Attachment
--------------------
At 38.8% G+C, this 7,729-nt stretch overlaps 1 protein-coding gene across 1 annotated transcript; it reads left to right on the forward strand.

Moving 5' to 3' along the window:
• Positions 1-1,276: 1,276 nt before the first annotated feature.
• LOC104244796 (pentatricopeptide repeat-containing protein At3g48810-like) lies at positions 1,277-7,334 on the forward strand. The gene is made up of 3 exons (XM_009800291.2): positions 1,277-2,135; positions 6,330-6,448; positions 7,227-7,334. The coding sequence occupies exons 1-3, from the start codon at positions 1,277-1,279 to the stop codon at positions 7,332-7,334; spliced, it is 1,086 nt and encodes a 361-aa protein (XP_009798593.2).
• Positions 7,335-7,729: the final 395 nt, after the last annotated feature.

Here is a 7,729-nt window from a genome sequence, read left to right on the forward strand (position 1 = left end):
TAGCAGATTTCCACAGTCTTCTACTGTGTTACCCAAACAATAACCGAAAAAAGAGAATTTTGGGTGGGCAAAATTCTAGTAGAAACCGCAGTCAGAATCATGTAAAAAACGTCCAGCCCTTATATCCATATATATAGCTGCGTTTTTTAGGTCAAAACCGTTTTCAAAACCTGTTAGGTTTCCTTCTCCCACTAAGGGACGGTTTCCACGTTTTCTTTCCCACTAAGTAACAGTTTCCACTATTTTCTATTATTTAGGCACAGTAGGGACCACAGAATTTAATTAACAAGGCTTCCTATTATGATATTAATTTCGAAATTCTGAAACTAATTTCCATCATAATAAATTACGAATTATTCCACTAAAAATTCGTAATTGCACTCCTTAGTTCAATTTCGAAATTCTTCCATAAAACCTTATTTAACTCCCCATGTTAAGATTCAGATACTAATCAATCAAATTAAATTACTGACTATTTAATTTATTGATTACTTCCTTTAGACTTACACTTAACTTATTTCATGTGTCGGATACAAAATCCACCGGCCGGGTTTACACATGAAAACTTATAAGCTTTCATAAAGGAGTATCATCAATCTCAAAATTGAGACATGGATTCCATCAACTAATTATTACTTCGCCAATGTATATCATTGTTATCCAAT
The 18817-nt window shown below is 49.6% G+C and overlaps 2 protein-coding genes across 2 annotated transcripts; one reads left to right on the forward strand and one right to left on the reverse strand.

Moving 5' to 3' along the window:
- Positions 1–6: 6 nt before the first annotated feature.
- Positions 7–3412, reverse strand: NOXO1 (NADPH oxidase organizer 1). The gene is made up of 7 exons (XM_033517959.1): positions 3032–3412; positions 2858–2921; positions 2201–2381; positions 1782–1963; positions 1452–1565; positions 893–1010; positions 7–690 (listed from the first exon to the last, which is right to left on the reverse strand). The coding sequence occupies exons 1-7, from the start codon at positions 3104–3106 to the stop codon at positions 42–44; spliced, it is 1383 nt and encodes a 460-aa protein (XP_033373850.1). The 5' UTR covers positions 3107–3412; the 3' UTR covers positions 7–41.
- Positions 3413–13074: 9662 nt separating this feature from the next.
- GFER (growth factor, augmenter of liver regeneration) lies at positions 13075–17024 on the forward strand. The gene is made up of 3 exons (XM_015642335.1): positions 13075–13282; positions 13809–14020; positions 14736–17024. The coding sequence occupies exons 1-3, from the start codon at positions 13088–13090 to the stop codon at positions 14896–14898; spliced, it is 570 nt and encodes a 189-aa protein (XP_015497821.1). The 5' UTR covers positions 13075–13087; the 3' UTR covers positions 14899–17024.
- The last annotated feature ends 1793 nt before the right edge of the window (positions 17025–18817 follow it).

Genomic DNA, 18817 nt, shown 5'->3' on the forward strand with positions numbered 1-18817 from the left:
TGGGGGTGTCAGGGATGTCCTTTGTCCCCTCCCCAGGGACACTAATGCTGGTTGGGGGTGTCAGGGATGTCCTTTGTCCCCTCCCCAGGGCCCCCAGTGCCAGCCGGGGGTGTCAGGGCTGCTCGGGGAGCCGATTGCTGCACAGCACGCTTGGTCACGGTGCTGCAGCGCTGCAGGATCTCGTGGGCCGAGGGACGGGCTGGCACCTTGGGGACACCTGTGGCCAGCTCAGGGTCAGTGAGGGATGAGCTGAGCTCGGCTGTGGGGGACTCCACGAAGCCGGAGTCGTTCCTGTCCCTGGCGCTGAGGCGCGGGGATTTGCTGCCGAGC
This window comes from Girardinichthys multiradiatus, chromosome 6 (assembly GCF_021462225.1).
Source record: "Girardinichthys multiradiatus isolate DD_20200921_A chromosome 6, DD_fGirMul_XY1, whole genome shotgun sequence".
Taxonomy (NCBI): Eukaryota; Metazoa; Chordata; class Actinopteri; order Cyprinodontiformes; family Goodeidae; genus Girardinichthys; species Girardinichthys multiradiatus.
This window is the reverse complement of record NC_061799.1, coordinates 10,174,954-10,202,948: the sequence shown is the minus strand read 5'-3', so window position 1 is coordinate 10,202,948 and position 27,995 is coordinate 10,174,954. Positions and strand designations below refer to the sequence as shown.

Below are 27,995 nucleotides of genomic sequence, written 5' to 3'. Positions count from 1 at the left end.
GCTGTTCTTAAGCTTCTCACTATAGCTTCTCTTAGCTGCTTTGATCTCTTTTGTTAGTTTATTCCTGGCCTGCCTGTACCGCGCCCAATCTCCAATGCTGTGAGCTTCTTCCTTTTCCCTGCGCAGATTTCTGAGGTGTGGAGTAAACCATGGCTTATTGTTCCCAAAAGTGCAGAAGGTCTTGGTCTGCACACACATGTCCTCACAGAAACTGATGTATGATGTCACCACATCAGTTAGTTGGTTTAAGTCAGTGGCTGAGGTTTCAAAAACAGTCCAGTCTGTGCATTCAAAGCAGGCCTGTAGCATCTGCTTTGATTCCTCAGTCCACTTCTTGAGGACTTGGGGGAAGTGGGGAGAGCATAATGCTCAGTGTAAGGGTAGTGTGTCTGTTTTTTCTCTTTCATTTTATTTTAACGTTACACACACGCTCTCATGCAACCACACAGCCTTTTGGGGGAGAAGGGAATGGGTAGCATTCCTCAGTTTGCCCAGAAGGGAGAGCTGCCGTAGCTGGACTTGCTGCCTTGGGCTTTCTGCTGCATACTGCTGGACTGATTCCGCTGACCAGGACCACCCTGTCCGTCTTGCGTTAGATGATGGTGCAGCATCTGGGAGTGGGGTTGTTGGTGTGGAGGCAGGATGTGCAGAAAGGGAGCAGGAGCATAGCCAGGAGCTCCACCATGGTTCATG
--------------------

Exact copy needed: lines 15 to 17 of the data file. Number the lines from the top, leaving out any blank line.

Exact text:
Genomic DNA, 18817 nt, shown 5'->3' on the forward strand with positions numbered 1-18817 from the left:
TGGGGGTGTCAGGGATGTCCTTTGTCCCCTCCCCAGGGACACTAATGCTGGTTGGGGGTGTCAGGGATGTCCTTTGTCCCCTCCCCAGGGCCCCCAGTGCCAGCCGGGGGTGTCAGGGCTGCTCGGGGAGCCGATTGCTGCACAGCACGCTTGGTCACGGTGCTGCAGCGCTGCAGGATCTCGTGGGCCGAGGGACGGGCTGGCACCTTGGGGACACCTGTGGCCAGCTCAGGGTCAGTGAGGGATGAGCTGAGCTCGGCTGTGGGGGACTCCACGAAGCCGGAGTCGTTCCTGTCCCTGGCGCTGAGGCGCGGGGATTTGCTGCCGAGC
This window comes from Girardinichthys multiradiatus, chromosome 6 (assembly GCF_021462225.1).